We, too, worry that inclusion on a public registry could make a target of people who have otherwise served their sentence for crimes committed. We hope the court’s review will result in a close look at the state’s sex-offender registry, including how long someone who has been deemed rehabilitated by the courts should be on it and whether the list of crimes for which one qualifies needs to be culled.
- It also puts the lives of family members (innocent people) in danger as well, not just the ex-offenders!

DC - International Megan's Law passed by U.S. House of Representatives

Congressman Chris Smith
Congressman Chris Smith
Original Article


By Brendan McGrath

A local congressman is pushing a bill that would bring Megan’s Law, which has led to the creation of registries for child sex offenders across the country, onto the world stage.
- Not everybody on the online sex offender registries (hit-lists) are child sex offenders!

The International Megan’s Law, sponsored by Congressman Chris Smith (R-4th Dist.), was passed by the U.S. House of Representatives today.

The bill is named after Megan Kanka, a 7-year-old from Hamilton who was killed by a repeat sex offender living nearby her house 20 years ago.

Sex offenders around the world are now able to cross borders and oceans easily to carry out their horrible designs against children under the cloak of anonymity and then disappear before a child is able or willing to reveal the crime,” Smith said today.

Smith has introduced versions of this bill multiple times over the past few years, including in 2010 when it passed the House, but it has never made it through the Senate.

This bill, H.R. 4573, was introduced two weeks ago and was passed unanimously by the House Foreign Affairs Committee before being passed by the House today.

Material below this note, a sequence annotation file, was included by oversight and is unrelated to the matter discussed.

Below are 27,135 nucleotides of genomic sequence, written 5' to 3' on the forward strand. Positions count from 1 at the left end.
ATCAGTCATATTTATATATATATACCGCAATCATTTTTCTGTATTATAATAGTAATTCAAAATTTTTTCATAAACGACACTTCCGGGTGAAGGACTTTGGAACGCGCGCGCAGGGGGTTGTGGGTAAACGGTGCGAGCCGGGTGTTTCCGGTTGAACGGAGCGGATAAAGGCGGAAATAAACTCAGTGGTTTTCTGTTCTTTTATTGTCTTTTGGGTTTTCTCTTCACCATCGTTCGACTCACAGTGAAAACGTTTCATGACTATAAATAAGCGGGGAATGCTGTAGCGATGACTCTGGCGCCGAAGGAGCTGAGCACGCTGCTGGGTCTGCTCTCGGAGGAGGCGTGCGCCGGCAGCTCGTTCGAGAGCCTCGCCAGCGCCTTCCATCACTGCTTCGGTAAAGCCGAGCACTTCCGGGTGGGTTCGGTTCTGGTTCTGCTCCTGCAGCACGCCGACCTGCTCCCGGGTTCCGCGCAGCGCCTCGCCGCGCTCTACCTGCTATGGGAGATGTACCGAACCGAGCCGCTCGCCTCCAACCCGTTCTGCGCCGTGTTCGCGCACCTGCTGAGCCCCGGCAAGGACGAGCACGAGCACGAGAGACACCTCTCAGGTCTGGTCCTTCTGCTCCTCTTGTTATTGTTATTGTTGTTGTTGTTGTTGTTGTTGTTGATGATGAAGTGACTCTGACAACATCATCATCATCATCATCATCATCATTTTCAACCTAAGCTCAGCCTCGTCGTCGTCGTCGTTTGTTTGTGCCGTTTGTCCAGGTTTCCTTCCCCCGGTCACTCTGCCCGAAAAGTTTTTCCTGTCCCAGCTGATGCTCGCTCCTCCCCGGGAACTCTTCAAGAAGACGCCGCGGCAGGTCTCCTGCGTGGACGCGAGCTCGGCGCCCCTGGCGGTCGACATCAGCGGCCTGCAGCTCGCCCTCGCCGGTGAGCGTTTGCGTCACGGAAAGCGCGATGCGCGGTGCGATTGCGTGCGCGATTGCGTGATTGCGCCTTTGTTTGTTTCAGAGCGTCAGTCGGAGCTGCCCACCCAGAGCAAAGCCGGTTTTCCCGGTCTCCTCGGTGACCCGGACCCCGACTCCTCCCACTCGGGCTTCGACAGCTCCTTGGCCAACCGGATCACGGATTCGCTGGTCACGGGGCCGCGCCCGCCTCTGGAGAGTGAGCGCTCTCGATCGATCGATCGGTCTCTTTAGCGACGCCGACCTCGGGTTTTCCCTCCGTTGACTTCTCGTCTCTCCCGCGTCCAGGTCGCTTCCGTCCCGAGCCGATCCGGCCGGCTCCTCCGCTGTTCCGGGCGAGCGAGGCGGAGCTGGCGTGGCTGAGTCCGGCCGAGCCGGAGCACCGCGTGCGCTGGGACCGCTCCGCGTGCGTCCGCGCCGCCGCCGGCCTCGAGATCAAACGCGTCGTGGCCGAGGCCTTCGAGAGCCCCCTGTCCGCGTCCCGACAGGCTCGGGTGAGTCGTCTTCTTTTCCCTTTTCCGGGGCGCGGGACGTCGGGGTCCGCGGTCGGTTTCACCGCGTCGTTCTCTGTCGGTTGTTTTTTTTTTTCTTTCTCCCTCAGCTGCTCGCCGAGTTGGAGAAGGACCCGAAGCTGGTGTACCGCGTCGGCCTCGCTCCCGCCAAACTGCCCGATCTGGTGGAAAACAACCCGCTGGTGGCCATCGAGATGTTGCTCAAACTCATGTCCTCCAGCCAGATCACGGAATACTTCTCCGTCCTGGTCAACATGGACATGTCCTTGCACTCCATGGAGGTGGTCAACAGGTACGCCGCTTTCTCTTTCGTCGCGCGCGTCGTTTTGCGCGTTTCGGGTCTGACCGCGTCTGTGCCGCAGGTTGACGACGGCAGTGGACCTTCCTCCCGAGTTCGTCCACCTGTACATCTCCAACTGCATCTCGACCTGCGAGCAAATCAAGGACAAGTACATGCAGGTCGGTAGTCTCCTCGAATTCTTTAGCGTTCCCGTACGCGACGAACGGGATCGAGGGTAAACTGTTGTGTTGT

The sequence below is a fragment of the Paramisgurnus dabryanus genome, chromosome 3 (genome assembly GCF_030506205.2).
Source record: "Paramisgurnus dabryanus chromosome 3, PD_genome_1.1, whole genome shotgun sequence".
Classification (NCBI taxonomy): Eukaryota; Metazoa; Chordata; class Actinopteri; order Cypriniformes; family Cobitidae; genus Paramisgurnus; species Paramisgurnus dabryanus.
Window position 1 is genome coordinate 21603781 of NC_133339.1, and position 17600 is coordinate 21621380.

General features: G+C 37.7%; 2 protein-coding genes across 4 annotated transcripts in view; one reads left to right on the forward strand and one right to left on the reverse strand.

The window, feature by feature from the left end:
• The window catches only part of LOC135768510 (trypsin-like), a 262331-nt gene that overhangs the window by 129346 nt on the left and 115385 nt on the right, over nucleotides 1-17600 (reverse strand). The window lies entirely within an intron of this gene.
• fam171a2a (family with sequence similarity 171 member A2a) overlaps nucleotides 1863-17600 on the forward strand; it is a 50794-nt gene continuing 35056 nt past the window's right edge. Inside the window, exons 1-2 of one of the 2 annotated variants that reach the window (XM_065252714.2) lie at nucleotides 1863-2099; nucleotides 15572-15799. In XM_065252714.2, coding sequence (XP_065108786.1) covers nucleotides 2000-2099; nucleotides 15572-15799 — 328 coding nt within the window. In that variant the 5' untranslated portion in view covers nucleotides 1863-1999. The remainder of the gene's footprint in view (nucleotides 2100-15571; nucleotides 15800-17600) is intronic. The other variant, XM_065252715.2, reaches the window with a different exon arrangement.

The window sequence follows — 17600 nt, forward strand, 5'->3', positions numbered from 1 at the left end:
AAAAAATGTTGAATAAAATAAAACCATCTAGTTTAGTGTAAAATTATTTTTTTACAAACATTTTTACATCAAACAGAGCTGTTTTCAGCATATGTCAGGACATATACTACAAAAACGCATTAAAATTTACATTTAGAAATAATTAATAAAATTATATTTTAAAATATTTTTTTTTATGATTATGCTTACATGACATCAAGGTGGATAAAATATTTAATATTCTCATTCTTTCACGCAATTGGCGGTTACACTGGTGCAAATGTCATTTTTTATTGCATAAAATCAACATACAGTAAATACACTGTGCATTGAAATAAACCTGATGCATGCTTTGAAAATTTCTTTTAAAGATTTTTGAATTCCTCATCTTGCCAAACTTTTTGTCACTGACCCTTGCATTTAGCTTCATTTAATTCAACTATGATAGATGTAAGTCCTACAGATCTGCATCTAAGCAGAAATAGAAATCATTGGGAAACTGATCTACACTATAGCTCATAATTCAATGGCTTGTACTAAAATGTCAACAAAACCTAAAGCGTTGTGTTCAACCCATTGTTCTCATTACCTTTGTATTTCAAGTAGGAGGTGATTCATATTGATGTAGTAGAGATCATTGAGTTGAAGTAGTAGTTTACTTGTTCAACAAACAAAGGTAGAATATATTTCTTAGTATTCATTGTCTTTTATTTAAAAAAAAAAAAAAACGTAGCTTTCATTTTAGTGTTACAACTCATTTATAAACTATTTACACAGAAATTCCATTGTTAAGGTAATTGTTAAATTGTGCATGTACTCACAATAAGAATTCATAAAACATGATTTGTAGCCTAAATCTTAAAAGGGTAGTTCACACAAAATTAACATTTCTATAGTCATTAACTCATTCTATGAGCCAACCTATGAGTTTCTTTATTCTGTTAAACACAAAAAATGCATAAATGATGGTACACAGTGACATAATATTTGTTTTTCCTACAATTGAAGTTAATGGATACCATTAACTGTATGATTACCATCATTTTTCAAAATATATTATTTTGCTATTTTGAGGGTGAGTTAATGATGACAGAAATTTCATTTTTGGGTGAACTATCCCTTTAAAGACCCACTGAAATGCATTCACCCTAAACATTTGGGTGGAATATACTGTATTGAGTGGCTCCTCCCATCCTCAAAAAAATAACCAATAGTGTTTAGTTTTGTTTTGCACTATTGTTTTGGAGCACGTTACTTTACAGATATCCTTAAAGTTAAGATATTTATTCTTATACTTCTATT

The legislation is not just intended to prevent U.S. offenders from hurting children overseas, Smith said, but also to establish a reciprocal relationship.

The International Megan’s Law would establish the model needed for the U.S. to persuade other countries to take action to stop both child sex tourism within their borders and protect children in the United States and elsewhere,” Smith said today.

Megan Kanka’s parents, Richard and Maureen, called the proposed law a “step in the right direction.”

We must not only show the world that we will not tolerate these perverted acts in the United States but internationally also,” the Kankas said in a statement.

If the bill is passed by the Senate and signed into law by President Barack Obama, it would provide a legal framework for the Angel Watch Center, which is currently a one-person operation in the federal Immigration and Citizenship Enforcement agency that notifies destination countries of intended travel by offenders with a serious registered sex offense against a child, Smith’s release said.

The stories of the victims are tragic — ruined childhoods, devastated families, lifetimes of memories of assaults and sometimes worse,” Smith said.

The bill also would work to establish better lines of communication to effectively share information about the travel of child sex offenders between federal agencies, the release said.

The Government Accountability Office issued a report in 2010 that said that in fiscal year 2008 at least 4,500 passports were issued to registered sex offenders by the U.S., the release said.

Thứ Ba, 20 tháng 5, 2014

I could have been an RSO...

The following was sent to us via the "Tell Us Your Story" form and posted with the users permission.

By Notanso:
In 1980, I owned a small convenience store in a small Florida town.

A 17 year old, local boy, asked me for a part time job. The priority to him, was not the pay, but to get away from his abusive alcoholic mother.

He was a good worker at stocking the shelves in the store. One day, I received 2 complimentary tickets to a one day off shore cruise. Knowing it would be full of kids, I invited the boy to go with me.

Since I had been working daily in the store, I eagerly closed it for the one day.

I stayed on the top deck and slept the majority of the time.

The boy had one great time meeting so many other kids on the cruise. At the end of the day, driving home, the boy could not stop talking about how great it was to do something he never had the chance or money to do. It was a great day for him and a relaxing day for me.

As we drove back to his home, the police were waiting. They took the boy aside and me a short distance away.